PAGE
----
Proactive anti-inflammatory therapy with colchicine in the treatment of advanced stages of new coronavirus infection. The first results of the COLORIT study

Kardiologiia. 2021 Mar 1;61(2):15-27. doi: 10.18087/cardio.2021.2.n1560.


Actuality The course of the novel coronavirus disease (COVID-19) is unpredictable. It manifests in some cases as increasing inflammation to even the onset of a cytokine storm and irreversible progression of acute respiratory syndrome, which is associated with the risk of death in patients. Thus, proactive anti-inflammatory therapy remains an open serious question in patients with COVID-19 and pneumonia, who still have signs of inflammation on days 7-9 of the disease: elevated C-reactive protein (CRP)>60 mg/dL and at least two of the four clinical signs: fever >37.5°C; persistent cough; dyspnea (RR >20 brpm) and/or reduced oxygen blood saturation <94% when breathing atmospheric air. We designed the randomized trial: COLchicine versus Ruxolitinib and Secukinumab in Open-label Prospective Randomized Trial in Patients with COVID-19 (COLORIT). We present here data comparing patients who received colchicine with those who did not receive specific anti-inflammatory therapy. Results of the comparison of colchicine, ruxolitinib, and secukinumab will be presented later.Objective Compare efficacy and safety of colchicine compared to the management of patients with COVID-19 without specific anti-inflammatory therapy.Material and Methods Initially, 20 people were expected to be randomized in the control group. However, enrollment to the control group was discontinued subsequently after the inclusion of 5 patients due to the risk of severe deterioration in the absence of anti-inflammatory treatment. Therefore, 17 patients, who had not received anti-inflammatory therapy when treated in the MSU Medical Research and Educational Center before the study, were also included in the control group. The effects were assessed on day 12 after the inclusion or at discharge if it occurred earlier than on day 12. The primary endpoint was the changes in the SHOCS-COVID score, which includes the assessment of the patient's clinical condition, CT score of the lung tissue damage, the severity of systemic inflammation (CRP changes), and the risk of thrombotic complications (D-dimer) [1].Results The median SHOCS score decreased from 8 to 2 (p = 0.017), i.e., from moderate to mild degree, in the colchicine group. The change in the SHOCS-COVID score was minimal and statistically insignificant in the control group. In patients with COVID-19 treated with colchicine, the CRP levels decreased rapidly and normalized (from 99.4 to 4.2 mg/dL, p<0.001). In the control group, the CRP levels decreased moderately and statistically insignificantly and achieved 22.8 mg/dL by the end of the follow-up period, which was still more than four times higher than normal. The most informative criterion for inflammation lymphocyte-to-C-reactive protein ratio (LCR) increased in the colchicine group by 393 versus 54 in the control group (p = 0.003). After treatment, it was 60.8 in the control group, which was less than 100 considered safe in terms of systemic inflammation progression. The difference from 427 in the colchicine group was highly significant (p = 0.003).The marked and rapid decrease in the inflammation factors was accompanied in the colchicine group by the reduced need for oxygen support from 14 (66.7%) to 2 (9.5%). In the control group, the number of patients without anti-inflammatory therapy requiring oxygen support remained unchanged at 50%. There was a trend to shorter hospital stays in the group of specific anti-inflammatory therapy up to 13 days compared to 17.5 days in the control group (p = 0.079). Moreover, two patients died in the control group, and there were no fatal cases in the colchicine group. In the colchicine group, one patient had deep vein thrombosis with D-dimer elevated to 5.99 µg/mL, which resolved before discharge.Conclusions Colchicine 1 mg for 1-3 days followed by 0.5 mg/day for 14 days is effective as a proactive anti-inflammatory therapy in hospitalized patients with COVID-19 and viral pneumonia. The management of such patients without proactive anti-inflammatory therapy is likely to be unreasonable and may worsen the course of COVID-19. However, the findings should be treated with caution, given the small size of the trial.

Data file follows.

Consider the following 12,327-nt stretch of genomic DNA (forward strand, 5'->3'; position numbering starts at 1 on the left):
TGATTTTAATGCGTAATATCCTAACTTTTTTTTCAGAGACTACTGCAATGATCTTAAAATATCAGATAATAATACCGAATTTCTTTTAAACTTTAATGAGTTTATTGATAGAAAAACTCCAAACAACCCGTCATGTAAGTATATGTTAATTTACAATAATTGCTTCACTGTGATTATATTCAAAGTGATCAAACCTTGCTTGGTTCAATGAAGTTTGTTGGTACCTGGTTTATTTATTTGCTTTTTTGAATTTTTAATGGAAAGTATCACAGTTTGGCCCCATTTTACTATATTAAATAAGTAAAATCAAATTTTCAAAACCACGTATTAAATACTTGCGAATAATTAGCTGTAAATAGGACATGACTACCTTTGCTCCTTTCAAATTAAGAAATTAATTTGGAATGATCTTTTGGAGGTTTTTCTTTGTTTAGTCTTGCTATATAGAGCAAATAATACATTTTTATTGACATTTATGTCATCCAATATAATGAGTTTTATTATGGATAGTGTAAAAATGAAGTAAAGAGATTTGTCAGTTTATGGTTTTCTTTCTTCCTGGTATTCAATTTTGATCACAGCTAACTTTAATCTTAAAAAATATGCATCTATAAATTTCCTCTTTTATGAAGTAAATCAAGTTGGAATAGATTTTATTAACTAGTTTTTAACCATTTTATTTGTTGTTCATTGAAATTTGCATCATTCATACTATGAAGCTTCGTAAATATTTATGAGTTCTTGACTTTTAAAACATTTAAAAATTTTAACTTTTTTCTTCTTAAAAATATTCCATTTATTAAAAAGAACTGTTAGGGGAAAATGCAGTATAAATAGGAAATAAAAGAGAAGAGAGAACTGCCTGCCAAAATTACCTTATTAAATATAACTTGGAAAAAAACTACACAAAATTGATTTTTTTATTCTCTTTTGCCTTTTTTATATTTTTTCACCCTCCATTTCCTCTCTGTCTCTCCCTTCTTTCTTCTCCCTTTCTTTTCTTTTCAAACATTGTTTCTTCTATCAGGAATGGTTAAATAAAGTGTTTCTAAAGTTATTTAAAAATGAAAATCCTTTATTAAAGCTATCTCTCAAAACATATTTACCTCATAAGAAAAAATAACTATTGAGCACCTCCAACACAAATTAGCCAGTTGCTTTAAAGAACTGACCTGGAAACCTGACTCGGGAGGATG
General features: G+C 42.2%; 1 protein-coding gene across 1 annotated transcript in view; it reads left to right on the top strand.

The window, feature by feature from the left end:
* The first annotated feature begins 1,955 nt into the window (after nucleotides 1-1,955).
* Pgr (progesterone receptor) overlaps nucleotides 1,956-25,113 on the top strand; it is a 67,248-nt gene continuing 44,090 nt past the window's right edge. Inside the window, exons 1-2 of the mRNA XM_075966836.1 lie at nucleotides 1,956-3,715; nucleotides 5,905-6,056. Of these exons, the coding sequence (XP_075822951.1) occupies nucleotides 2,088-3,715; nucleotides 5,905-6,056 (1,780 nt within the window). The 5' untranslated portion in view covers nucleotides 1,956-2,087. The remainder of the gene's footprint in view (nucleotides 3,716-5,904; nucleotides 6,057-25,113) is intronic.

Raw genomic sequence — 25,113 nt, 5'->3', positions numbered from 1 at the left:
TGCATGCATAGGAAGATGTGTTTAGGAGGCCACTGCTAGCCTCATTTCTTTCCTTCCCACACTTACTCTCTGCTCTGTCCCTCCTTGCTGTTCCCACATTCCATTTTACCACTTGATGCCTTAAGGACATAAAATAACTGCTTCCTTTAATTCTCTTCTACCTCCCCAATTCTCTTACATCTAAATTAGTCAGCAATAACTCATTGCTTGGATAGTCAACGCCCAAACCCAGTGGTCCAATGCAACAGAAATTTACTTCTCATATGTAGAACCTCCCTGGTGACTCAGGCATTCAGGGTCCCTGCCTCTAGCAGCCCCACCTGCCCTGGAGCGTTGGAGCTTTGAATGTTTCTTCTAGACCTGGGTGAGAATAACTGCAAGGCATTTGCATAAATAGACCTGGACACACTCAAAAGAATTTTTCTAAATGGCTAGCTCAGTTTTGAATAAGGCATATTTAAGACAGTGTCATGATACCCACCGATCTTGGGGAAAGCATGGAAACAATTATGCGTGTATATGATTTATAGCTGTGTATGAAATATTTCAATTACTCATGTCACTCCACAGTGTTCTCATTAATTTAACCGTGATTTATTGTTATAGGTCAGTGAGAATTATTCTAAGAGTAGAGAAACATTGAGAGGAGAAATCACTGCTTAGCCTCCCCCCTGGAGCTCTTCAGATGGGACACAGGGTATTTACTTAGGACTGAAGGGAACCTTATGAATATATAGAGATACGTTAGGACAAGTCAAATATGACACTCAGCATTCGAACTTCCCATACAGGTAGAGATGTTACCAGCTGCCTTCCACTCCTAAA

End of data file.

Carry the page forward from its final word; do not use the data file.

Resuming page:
Publication types

  • Randomized Controlled Trial

MeSH terms

  • Anti-Inflammatory Agents / therapeutic use
  • COVID-19*
  • Colchicine / therapeutic use*
  • Coronavirus Infections* / drug therapy
  • Humans
  • Prospective Studies
  • SARS-CoV-2*
  • Treatment Outcome


  • Anti-Inflammatory Agents
  • Colchicine